“When you meet me, you’re going to notice that I walk with a limp.” I was talking to a match I had been paired with through eHarmony for a while and it was time to meet for a date. “The reason I walk the way I do is because I have very mild cerebral palsy. I don’t want you to be surprised; I think you should meet me before you make any judgments.” The phone was silent for a moment. I held my breath, waiting for his response.
“That’s okay Jenny. I’m not perfect either. I’ve had 13 facial reconstructive surgeries to repair the muscles in my face that never developed. I’m also missing an ear.” Now it was my turn to be silent.
Is there beauty to be revealed within physical deformity, or is it all gross anatomy? Our culture seems to be both fascinated and repulsed by this subject. The World Press Photo of the Year in 2010 was of an Afghan woman “whose nose and ears were cut off by her husband.” Meanwhile, Facebook banned the posting of pictures of a baby who was born with Anencephaly which was the cause of major birth defects.
If beauty is indeed found within in the eye of the beholder, what happens when beholders don’t like what they see? Does the beauty within the beholden cease to exist, or does it remain, shining through, independent of perception?
In a recent book I read, The Gift of Pain, Dr. Paul Brand tells of his many interactions working with patients who had leprosy, a disease which often results in severe facial deformity. One patient, John, suffered from facial paralysis making it virtually impossible to smile. One of his eyes was partially sewn shut in an effort protect his deteriorating sight. Dr. Brand encouraged him to go in public, to interact with other people. In response to this invitation, he yelled, “No one likes an ugly face!”
Some scientists would argue that this gentleman is right. Beauty, they say has to do with symmetry. Somehow, we’re “hardwired” to like eyes that are a certain width apart and heads that are of a certain length. Watch the video featuring Beyoncé Knowles here: http://www.youtube.com/watch?v=o7z25sN1rZ4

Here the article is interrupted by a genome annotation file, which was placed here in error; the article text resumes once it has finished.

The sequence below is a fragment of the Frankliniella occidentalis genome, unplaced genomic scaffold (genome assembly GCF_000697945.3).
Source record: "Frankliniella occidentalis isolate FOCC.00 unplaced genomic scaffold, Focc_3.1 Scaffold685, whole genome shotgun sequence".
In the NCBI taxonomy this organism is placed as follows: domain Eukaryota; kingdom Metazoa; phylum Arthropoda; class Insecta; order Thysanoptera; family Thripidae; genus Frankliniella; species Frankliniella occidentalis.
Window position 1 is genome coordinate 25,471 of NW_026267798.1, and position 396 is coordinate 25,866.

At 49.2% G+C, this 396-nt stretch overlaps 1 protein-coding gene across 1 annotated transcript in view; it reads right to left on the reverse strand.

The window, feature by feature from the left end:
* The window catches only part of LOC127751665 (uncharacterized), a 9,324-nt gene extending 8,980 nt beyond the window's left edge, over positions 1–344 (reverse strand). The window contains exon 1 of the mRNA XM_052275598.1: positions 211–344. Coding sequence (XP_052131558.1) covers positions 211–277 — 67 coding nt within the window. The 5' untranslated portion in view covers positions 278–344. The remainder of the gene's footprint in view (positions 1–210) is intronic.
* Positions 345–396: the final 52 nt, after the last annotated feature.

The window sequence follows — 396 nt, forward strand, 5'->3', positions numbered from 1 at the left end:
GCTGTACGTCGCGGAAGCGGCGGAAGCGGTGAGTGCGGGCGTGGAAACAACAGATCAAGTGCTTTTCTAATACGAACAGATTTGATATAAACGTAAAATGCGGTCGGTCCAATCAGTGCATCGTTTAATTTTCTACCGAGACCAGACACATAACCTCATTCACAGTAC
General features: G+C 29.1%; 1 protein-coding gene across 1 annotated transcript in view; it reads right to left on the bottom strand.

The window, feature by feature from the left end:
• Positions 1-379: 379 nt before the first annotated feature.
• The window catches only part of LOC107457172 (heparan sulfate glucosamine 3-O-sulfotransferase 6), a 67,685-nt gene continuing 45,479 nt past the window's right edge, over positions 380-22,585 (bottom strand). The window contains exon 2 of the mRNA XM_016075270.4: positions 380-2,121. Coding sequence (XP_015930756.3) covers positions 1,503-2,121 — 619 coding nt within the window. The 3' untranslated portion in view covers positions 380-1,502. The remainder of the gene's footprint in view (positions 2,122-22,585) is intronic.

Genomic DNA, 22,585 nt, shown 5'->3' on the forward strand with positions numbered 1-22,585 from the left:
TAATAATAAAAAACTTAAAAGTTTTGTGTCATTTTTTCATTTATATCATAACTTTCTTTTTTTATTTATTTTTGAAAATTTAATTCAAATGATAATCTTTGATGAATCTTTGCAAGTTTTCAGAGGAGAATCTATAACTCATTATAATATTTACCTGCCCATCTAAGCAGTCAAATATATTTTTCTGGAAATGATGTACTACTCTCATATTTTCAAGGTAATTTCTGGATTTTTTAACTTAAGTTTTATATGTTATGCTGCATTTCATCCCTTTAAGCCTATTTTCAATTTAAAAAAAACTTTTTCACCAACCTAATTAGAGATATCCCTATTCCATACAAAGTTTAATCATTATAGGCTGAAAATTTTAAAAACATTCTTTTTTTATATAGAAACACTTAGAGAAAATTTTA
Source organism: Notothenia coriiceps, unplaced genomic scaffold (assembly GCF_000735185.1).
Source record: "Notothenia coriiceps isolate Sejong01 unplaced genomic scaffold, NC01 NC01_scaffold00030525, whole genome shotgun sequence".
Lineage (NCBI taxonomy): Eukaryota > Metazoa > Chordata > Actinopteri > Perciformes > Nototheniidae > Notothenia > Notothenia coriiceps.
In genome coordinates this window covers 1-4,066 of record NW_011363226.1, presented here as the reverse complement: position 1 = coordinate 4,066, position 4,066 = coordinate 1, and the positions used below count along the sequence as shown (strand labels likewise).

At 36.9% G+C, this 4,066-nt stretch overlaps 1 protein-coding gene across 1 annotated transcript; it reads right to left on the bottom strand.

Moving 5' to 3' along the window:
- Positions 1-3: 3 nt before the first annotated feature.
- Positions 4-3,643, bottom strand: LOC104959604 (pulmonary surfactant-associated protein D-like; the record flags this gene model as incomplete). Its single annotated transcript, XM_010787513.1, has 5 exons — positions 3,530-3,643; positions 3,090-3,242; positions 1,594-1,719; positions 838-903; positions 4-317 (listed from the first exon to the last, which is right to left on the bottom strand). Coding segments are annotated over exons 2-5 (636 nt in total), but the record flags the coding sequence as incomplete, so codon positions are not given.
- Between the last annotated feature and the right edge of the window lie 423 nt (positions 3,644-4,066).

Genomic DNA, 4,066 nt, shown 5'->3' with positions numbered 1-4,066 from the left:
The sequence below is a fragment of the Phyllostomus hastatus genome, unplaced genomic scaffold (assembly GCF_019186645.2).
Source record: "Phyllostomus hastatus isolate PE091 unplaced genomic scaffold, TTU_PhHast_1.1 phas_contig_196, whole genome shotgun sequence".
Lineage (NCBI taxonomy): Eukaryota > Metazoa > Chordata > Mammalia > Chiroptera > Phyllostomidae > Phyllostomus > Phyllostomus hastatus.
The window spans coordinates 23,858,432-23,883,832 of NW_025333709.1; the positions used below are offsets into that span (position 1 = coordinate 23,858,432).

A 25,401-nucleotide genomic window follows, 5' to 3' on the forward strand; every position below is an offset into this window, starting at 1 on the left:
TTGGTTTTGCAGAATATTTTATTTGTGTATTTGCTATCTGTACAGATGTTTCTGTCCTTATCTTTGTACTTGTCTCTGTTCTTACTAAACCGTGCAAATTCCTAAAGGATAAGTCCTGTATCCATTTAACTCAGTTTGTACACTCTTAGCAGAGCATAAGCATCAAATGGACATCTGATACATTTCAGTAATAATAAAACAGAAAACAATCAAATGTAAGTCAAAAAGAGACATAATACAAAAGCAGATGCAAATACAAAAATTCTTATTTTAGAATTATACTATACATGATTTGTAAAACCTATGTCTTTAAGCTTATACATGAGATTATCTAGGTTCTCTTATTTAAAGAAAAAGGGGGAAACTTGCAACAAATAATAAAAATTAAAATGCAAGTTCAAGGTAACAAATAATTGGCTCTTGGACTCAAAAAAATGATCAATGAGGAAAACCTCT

I won’t argue with Beyoncé Knowles isn’t beautiful. (If for nothing else, she has made it vogue to be a single lady!) But this video raises a bigger question, aren’t all people beautiful just because they’re human? Are there really times when it is appropriate to judge one person as beautiful and another as ugly?
When I look at People Magazine’s list of “Most Beautiful People,” or their annual judgment of who is the “Sexiest Man Alive,” I see two things: flawless perfection and hidden pain.
But, when I consider a person who lives with deformity, I think the reverse can be true. Their pain is very visible, and their beauty is hidden. I believe it is here, upon these lives, that a beautiful canvas of redemption can be woven, revealing beauty in the face of pain.
Consider the two men in this blog entry: John, the man with leprosy, was embraced by a man he met out in public, and was offered employment in the man’s factory. He went on to win a national award for the work he produced.
As for my date, his solo ear has given him the gift of perfect pitch!
Resources: Much of this content was based upon her.meneutics, Christianity Today’s blog for women: http://blog.christianitytoday.com/women/2012/05/facebook_grayson_walker_and_a_1.html#more
The book I mentioned is The Gift of Pain: Why We Hurt and What We Can Do About It by Dr. Paul Brand and Philip Yancey. (Zondervan, 1997). Photo Credit: http://www.fanpop.com/spots/the-phantom-of-the-opera/images/219796/title/poto-fanart